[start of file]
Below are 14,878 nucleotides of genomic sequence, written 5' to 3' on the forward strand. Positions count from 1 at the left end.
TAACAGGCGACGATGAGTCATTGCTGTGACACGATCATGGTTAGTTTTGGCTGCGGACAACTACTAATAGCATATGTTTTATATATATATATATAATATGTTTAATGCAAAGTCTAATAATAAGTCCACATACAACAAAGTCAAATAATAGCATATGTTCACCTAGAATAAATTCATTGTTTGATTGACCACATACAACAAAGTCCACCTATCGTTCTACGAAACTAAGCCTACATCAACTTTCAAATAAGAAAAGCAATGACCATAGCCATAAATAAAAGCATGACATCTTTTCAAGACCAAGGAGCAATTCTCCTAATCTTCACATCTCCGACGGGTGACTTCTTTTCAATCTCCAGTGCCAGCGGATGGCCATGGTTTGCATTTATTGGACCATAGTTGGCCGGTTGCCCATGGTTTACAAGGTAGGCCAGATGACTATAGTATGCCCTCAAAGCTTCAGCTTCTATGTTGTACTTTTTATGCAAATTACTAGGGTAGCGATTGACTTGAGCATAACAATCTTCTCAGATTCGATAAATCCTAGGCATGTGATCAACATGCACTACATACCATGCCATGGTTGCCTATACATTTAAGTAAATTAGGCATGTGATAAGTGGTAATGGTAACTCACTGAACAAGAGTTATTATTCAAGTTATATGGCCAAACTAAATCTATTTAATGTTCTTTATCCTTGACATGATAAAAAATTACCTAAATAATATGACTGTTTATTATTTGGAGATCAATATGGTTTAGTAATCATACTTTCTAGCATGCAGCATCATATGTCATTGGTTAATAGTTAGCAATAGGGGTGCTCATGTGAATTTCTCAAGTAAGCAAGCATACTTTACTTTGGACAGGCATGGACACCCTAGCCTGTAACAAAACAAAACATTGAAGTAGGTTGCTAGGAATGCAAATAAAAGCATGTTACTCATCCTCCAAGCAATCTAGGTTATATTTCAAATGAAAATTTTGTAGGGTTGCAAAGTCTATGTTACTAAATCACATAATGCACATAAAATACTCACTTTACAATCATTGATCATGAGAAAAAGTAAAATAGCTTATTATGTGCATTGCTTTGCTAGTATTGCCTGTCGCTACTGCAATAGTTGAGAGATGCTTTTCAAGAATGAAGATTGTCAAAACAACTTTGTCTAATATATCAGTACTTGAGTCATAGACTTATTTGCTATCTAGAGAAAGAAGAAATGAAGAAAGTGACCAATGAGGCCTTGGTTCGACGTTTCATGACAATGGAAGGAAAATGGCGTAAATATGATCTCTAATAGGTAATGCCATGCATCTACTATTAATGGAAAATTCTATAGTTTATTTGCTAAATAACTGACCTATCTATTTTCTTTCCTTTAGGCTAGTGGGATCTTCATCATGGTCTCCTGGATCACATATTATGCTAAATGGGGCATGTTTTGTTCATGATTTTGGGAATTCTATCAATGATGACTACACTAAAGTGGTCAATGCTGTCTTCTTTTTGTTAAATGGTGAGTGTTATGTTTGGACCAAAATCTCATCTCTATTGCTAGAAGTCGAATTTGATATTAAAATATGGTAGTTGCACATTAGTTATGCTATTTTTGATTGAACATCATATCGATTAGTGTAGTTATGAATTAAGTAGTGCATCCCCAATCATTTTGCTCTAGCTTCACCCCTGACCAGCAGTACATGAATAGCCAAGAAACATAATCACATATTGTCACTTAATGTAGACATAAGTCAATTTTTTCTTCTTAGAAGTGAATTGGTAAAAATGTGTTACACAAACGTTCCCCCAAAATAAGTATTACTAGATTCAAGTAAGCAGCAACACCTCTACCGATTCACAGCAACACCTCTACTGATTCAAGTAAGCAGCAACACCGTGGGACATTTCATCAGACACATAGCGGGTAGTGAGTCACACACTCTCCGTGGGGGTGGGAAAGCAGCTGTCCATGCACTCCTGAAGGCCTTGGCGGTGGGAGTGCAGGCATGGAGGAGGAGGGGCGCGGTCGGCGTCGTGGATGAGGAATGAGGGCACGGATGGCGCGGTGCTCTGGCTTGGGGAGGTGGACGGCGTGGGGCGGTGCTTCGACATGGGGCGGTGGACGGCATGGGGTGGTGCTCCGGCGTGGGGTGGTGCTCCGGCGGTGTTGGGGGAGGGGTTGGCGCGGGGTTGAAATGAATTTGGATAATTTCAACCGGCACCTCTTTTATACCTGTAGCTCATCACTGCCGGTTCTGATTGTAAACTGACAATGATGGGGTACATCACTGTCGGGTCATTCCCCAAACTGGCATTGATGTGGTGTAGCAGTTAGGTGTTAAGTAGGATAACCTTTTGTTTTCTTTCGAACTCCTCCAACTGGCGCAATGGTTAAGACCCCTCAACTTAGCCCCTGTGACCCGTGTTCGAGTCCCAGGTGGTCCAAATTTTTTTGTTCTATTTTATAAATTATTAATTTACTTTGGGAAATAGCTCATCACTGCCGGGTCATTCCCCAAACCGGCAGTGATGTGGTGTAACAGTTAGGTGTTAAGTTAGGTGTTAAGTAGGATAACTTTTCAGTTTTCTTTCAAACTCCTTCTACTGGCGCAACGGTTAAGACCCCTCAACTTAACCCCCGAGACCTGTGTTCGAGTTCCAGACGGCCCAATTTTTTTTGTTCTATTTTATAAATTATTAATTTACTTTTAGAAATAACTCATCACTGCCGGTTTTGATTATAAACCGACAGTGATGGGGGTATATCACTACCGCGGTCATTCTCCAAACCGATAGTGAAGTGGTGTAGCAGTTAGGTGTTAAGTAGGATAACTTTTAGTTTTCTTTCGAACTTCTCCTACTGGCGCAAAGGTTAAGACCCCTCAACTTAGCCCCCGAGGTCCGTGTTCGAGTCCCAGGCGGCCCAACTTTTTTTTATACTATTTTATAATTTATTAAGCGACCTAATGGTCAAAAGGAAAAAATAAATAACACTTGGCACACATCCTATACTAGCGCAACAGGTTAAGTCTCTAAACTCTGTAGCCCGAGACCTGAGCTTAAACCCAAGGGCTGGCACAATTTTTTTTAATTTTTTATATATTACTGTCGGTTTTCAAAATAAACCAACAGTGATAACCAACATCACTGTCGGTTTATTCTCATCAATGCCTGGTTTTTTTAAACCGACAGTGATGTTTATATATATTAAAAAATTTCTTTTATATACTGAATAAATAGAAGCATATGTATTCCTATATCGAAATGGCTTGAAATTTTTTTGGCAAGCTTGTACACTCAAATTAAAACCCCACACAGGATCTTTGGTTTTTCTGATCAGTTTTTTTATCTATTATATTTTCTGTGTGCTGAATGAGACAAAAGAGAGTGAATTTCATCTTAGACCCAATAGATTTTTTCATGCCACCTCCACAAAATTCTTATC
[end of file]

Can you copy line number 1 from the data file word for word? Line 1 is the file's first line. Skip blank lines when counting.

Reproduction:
Below are 14,878 nucleotides of genomic sequence, written 5' to 3' on the forward strand. Positions count from 1 at the left end.